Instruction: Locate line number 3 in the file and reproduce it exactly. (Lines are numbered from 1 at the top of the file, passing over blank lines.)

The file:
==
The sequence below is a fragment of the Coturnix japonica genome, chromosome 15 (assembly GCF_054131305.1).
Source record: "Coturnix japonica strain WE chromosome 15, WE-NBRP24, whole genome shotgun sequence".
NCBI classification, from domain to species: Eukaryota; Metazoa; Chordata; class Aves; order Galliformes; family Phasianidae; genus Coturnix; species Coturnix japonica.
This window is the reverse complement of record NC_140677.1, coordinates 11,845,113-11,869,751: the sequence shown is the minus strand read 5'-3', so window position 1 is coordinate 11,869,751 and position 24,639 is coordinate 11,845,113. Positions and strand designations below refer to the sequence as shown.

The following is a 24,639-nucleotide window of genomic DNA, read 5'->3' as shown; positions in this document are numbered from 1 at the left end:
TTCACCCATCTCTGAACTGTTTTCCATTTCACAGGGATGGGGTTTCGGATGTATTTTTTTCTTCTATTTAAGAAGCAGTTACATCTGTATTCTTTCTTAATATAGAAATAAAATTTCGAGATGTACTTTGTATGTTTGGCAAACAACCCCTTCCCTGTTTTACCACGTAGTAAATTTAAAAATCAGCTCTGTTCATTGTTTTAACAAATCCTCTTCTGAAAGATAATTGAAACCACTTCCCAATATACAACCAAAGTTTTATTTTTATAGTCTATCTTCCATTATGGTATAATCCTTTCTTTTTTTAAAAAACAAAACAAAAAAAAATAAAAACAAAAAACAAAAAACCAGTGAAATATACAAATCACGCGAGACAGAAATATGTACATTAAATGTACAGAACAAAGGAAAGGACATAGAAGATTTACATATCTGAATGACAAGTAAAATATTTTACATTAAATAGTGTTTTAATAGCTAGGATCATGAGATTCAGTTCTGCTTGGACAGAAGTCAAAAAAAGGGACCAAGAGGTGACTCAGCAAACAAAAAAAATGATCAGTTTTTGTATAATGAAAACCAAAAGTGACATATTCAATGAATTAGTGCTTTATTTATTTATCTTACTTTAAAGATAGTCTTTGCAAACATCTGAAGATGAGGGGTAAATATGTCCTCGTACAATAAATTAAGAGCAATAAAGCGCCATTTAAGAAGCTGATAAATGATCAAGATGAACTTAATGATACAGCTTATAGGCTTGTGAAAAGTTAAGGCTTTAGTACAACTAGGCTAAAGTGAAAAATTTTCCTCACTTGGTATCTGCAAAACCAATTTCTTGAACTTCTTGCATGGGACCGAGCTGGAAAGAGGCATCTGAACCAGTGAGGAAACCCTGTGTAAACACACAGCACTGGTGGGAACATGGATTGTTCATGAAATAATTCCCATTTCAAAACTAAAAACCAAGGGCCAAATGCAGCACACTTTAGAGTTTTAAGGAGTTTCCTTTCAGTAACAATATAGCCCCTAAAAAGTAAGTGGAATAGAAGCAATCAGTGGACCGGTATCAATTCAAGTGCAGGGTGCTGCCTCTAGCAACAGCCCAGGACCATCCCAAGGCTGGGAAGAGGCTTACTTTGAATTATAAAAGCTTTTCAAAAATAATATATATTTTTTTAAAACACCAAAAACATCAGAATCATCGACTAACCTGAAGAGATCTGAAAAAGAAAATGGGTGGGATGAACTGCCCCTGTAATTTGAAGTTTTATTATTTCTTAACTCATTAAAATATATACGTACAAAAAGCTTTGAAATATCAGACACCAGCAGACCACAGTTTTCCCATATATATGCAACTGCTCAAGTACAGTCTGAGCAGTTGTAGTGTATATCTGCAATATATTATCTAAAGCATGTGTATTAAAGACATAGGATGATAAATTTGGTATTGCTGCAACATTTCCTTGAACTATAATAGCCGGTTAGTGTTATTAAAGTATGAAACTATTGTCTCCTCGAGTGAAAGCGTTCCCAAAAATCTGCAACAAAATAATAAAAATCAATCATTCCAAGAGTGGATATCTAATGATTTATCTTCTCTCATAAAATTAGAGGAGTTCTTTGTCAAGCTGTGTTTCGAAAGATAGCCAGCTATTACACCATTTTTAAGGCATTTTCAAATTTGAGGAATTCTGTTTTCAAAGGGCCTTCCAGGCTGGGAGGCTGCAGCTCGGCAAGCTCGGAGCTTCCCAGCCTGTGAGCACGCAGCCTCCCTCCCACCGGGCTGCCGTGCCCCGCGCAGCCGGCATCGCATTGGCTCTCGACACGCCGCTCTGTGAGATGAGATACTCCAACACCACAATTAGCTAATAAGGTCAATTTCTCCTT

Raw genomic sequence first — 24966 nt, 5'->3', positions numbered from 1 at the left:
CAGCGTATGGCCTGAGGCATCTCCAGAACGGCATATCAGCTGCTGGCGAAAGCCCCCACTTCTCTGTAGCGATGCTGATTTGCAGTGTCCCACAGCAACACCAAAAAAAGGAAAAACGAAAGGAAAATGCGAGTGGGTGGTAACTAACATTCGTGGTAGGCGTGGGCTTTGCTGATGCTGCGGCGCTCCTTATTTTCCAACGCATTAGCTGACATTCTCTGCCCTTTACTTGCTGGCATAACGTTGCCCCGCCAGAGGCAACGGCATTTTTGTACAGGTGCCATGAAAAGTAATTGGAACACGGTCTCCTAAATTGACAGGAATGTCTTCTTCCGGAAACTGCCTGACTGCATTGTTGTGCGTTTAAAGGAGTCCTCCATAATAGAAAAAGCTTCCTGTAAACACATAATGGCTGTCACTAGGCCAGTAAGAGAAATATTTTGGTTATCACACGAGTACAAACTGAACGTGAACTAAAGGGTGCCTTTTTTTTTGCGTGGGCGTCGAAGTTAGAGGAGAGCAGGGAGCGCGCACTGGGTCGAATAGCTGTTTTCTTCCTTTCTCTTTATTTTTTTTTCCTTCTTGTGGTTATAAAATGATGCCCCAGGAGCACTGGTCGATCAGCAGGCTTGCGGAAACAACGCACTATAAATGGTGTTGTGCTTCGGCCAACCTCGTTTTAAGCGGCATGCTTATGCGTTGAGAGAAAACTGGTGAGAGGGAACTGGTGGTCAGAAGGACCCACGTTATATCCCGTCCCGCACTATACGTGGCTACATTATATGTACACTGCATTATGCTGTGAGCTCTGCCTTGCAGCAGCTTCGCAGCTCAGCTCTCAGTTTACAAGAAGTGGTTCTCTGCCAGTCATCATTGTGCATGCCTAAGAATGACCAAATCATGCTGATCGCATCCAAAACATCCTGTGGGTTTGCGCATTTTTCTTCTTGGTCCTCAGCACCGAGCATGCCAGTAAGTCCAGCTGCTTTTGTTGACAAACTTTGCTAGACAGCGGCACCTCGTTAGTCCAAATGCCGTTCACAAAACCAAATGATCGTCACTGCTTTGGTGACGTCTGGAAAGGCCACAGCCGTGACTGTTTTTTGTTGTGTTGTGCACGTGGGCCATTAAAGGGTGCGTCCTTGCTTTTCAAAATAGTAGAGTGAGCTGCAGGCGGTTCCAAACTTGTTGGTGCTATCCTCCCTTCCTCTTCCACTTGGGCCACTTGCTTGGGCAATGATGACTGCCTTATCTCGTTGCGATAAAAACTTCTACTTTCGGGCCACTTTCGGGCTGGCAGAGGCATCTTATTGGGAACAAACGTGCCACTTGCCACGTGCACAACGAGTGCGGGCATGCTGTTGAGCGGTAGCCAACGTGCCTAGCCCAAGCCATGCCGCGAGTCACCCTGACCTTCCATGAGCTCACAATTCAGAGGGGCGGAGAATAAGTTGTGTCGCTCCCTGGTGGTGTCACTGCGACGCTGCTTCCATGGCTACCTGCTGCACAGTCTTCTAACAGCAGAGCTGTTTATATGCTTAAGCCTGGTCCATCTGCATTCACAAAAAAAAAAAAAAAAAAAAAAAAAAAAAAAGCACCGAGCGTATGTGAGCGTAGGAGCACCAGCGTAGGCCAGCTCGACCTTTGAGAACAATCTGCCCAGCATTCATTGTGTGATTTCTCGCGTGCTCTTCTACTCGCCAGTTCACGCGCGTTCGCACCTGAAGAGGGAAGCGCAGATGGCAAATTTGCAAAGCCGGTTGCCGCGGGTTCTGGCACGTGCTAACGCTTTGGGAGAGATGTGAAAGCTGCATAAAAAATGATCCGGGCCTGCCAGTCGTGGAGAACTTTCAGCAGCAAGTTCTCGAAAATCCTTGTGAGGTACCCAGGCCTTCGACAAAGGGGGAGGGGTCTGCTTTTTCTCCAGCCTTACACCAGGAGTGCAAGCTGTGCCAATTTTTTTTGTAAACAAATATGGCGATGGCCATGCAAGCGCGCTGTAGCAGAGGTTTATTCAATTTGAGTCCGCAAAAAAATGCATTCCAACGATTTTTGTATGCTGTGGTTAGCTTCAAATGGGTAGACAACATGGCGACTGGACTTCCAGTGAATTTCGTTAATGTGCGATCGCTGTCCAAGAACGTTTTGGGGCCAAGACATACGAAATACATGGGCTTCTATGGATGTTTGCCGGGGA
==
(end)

NCBI classification, from domain to species: Eukaryota; Metazoa; Chordata; class Aves; order Galliformes; family Phasianidae; genus Coturnix; species Coturnix japonica.